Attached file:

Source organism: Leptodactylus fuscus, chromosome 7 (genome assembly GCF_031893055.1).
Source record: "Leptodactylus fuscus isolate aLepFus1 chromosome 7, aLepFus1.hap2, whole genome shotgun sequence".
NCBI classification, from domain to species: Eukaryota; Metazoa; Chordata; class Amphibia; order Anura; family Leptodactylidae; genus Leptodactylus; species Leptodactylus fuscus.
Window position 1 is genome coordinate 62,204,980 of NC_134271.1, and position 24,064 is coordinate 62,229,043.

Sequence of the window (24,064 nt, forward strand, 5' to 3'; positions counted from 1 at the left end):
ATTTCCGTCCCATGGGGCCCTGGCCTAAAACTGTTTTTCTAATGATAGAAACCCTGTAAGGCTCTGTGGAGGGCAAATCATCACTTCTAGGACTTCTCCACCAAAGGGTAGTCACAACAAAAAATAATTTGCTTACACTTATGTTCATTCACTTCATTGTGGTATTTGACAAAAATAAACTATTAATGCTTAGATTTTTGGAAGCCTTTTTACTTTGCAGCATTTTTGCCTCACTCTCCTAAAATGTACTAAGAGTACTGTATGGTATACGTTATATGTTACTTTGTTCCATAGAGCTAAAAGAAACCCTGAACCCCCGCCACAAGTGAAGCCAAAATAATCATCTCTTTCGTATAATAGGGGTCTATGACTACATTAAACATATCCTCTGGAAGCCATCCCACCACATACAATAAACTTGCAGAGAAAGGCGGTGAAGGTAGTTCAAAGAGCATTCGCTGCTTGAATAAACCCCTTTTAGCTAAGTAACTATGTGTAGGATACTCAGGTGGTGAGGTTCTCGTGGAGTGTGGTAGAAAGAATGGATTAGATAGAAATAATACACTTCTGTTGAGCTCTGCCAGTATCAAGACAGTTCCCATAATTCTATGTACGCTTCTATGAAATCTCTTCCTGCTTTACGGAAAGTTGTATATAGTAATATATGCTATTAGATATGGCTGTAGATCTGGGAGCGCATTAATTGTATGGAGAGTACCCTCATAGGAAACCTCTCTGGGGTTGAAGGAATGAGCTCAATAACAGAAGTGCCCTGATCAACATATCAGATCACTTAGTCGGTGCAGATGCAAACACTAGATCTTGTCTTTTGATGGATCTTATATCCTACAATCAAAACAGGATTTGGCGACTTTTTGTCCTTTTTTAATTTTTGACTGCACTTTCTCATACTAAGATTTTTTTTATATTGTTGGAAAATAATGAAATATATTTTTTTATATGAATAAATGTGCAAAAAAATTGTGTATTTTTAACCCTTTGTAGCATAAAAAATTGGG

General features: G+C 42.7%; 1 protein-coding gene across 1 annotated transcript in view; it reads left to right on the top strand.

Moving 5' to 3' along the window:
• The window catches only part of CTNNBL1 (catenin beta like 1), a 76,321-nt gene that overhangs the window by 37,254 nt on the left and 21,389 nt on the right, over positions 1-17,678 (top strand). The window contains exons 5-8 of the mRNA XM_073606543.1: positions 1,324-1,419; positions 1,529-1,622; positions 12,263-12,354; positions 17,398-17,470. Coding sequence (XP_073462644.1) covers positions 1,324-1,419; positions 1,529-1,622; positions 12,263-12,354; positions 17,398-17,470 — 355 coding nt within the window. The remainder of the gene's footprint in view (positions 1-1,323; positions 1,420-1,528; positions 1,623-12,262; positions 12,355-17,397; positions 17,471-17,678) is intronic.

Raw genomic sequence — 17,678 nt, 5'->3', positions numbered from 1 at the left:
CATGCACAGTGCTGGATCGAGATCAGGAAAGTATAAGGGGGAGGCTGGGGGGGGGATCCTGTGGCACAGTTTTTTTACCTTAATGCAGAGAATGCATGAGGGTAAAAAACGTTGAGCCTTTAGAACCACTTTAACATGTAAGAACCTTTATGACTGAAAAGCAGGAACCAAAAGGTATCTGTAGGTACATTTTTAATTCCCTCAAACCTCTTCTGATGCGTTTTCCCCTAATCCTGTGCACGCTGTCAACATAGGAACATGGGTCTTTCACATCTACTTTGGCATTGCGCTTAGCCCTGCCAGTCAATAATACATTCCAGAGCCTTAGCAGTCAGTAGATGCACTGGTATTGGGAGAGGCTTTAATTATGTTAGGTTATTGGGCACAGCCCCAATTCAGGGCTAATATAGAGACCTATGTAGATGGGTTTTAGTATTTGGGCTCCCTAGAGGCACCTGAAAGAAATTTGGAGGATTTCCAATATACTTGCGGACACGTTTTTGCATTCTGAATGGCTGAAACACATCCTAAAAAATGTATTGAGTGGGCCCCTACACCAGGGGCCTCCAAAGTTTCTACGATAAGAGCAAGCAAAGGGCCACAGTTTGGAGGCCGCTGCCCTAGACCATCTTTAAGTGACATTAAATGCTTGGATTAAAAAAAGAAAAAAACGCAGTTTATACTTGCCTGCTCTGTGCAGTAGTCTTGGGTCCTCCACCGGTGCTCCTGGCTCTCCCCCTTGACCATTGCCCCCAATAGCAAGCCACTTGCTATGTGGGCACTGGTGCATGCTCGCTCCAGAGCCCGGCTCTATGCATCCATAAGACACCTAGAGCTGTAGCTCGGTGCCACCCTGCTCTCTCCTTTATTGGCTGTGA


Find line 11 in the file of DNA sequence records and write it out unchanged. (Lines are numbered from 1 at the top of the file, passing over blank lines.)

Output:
CATGCACAGTGCTGGATCGAGATCAGGAAAGTATAAGGGGGAGGCTGGGGGGGGGATCCTGTGGCACAGTTTTTTTACCTTAATGCAGAGAATGCATGAGGGTAAAAAACGTTGAGCCTTTAGAACCACTTTAACATGTAAGAACCTTTATGACTGAAAAGCAGGAACCAAAAGGTATCTGTAGGTACATTTTTAATTCCCTCAAACCTCTTCTGATGCGTTTTCCCCTAATCCTGTGCACGCTGTCAACATAGGAACATGGGTCTTTCACATCTACTTTGGCATTGCGCTTAGCCCTGCCAGTCAATAATACATTCCAGAGCCTTAGCAGTCAGTAGATGCACTGGTATTGGGAGAGGCTTTAATTATGTTAGGTTATTGGGCACAGCCCCAATTCAGGGCTAATATAGAGACCTATGTAGATGGGTTTTAGTATTTGGGCTCCCTAGAGGCACCTGAAAGAAATTTGGAGGATTTCCAATATACTTGCGGACACGTTTTTGCATTCTGAATGGCTGAAACACATCCTAAAAAATGTATTGAGTGGGCCCCTACACCAGGGGCCTCCAAAGTTTCTACGATAAGAGCAAGCAAAGGGCCACAGTTTGGAGGCCGCTGCCCTAGACCATCTTTAAGTGACATTAAATGCTTGGATTAAAAAAAGAAAAAAACGCAGTTTATACTTGCCTGCTCTGTGCAGTAGTCTTGGGTCCTCCACCGGTGCTCCTGGCTCTCCCCCTTGACCATTGCCCCCAATAGCAAGCCACTTGCTATGTGGGCACTGGTGCATGCTCGCTCCAGAGCCCGGCTCTATGCATCCATAAGACACCTAGAGCTGTAGCTCGGTGCCACCCTGCTCTCTCCTTTATTGGCTGTGA